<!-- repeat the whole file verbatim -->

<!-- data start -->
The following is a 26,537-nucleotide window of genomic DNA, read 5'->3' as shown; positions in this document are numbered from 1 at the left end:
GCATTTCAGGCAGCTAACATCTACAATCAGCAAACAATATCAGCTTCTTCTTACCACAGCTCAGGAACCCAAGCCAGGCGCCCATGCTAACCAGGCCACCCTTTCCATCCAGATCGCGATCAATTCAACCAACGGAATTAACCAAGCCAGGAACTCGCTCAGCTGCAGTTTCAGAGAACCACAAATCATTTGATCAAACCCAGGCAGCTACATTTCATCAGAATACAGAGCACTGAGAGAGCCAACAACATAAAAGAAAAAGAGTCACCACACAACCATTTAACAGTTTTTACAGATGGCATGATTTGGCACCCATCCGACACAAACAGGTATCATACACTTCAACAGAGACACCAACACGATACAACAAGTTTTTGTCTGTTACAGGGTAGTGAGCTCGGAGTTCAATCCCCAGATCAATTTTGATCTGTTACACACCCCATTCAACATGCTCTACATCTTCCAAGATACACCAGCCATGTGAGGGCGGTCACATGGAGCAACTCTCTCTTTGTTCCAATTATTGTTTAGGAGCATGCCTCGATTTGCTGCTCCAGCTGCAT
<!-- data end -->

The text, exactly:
The following is a 26,537-nucleotide window of genomic DNA, read 5'->3' as shown; positions in this document are numbered from 1 at the left end:
GCATTTCAGGCAGCTAACATCTACAATCAGCAAACAATATCAGCTTCTTCTTACCACAGCTCAGGAACCCAAGCCAGGCGCCCATGCTAACCAGGCCACCCTTTCCATCCAGATCGCGATCAATTCAACCAACGGAATTAACCAAGCCAGGAACTCGCTCAGCTGCAGTTTCAGAGAACCACAAATCATTTGATCAAACCCAGGCAGCTACATTTCATCAGAATACAGAGCACTGAGAGAGCCAACAACATAAAAGAAAAAGAGTCACCACACAACCATTTAACAGTTTTTACAGATGGCATGATTTGGCACCCATCCGACACAAACAGGTATCATACACTTCAACAGAGACACCAACACGATACAACAAGTTTTTGTCTGTTACAGGGTAGTGAGCTCGGAGTTCAATCCCCAGATCAATTTTGATCTGTTACACACCCCATTCAACATGCTCTACATCTTCCAAGATACACCAGCCATGTGAGGGCGGTCACATGGAGCAACTCTCTCTTTGTTCCAATTATTGTTTAGGAGCATGCCTCGATTTGCTGCTCCAGCTGCAT